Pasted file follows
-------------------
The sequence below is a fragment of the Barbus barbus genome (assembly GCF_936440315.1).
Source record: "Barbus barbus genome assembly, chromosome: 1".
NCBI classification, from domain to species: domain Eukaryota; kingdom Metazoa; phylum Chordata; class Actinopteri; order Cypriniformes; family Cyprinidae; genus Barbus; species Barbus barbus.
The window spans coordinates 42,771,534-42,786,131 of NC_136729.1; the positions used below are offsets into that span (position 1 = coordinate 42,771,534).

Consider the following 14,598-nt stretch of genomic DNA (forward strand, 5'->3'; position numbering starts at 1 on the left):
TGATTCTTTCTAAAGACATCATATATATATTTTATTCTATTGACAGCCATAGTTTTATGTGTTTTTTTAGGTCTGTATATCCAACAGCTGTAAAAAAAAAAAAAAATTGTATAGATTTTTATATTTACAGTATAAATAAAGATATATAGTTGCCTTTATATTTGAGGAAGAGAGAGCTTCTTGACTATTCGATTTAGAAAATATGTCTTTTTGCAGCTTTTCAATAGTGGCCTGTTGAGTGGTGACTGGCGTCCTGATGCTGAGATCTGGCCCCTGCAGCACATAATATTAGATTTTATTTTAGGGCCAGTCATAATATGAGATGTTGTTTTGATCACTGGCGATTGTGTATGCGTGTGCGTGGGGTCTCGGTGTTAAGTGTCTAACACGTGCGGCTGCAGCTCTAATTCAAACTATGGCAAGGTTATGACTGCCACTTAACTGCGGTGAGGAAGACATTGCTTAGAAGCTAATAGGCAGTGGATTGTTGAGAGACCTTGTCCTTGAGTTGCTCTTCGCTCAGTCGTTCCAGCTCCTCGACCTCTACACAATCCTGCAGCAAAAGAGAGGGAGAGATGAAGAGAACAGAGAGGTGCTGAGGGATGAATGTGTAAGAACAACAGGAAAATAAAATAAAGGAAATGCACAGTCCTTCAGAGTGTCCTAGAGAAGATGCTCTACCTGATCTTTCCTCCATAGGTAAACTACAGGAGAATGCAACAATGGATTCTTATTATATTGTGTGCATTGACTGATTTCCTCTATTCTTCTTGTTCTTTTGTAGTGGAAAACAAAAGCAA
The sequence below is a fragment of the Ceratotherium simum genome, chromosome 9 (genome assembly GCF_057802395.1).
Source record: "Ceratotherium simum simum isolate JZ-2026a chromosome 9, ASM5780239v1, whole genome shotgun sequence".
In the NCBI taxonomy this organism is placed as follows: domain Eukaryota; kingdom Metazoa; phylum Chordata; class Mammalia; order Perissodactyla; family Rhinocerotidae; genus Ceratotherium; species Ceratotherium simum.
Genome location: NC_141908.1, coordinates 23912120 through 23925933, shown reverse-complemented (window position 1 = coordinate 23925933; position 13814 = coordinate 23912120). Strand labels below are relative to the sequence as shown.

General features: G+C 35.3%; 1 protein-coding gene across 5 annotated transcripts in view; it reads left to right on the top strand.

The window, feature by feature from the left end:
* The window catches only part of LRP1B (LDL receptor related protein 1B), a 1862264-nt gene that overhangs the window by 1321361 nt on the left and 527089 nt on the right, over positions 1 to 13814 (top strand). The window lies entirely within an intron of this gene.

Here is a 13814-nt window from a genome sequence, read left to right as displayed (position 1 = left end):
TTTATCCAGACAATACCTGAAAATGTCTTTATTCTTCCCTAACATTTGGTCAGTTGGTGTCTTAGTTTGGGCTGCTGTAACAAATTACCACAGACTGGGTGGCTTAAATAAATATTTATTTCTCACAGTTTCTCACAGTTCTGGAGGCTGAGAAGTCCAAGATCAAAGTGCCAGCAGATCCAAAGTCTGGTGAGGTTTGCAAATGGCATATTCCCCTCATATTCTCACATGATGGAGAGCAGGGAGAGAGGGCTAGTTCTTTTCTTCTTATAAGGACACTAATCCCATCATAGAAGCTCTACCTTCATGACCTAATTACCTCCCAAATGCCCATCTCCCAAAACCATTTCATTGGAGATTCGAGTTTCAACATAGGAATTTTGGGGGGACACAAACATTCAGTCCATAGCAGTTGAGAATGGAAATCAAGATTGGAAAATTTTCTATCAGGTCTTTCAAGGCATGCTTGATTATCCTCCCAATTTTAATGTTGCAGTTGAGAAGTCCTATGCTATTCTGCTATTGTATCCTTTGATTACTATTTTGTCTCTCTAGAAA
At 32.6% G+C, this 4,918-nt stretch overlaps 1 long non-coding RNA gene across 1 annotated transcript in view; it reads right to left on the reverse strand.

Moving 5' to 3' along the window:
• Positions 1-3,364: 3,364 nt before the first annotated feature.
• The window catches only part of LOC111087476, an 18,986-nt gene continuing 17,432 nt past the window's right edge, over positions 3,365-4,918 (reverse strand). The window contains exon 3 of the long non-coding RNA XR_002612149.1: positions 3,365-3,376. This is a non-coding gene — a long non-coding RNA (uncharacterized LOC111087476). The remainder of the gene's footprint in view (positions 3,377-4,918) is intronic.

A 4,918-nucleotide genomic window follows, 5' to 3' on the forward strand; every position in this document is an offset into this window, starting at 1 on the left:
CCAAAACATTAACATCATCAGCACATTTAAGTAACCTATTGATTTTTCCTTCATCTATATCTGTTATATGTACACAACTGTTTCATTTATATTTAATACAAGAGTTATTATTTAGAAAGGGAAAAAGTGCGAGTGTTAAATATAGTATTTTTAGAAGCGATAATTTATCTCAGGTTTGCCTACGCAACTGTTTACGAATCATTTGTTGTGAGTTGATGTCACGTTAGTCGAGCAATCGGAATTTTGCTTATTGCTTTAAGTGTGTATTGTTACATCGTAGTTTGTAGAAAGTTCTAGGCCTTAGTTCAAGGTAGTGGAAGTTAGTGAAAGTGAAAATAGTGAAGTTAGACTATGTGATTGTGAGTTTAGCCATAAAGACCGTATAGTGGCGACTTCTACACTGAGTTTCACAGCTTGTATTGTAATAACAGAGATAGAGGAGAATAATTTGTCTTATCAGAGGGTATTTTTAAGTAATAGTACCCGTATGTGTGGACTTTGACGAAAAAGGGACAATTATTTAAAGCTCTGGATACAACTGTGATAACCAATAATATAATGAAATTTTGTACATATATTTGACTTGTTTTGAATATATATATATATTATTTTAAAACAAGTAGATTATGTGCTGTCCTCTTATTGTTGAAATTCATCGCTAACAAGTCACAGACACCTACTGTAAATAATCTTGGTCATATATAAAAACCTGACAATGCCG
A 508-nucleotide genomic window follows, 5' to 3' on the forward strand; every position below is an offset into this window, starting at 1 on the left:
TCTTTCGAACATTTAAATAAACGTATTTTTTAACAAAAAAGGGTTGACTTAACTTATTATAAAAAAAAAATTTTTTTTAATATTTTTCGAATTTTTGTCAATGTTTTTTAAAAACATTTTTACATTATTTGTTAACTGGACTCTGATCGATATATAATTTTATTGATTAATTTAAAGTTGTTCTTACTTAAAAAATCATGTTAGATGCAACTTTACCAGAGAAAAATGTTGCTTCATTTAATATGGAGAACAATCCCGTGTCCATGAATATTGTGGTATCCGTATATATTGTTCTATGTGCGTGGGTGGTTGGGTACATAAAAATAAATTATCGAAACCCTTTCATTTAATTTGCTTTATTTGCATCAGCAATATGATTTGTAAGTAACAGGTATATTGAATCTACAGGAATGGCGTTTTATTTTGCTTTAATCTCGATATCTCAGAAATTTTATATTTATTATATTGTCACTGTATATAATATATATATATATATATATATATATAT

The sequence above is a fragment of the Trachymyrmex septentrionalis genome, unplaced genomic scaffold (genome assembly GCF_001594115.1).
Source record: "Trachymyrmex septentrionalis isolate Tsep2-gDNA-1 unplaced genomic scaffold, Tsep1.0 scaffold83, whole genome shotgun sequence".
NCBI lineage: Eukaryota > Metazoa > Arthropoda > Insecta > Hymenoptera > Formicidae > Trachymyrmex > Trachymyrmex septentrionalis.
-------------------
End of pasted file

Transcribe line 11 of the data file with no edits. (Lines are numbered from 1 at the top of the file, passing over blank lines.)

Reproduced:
General features: G+C 35.3%; 1 protein-coding gene across 5 annotated transcripts in view; it reads left to right on the top strand.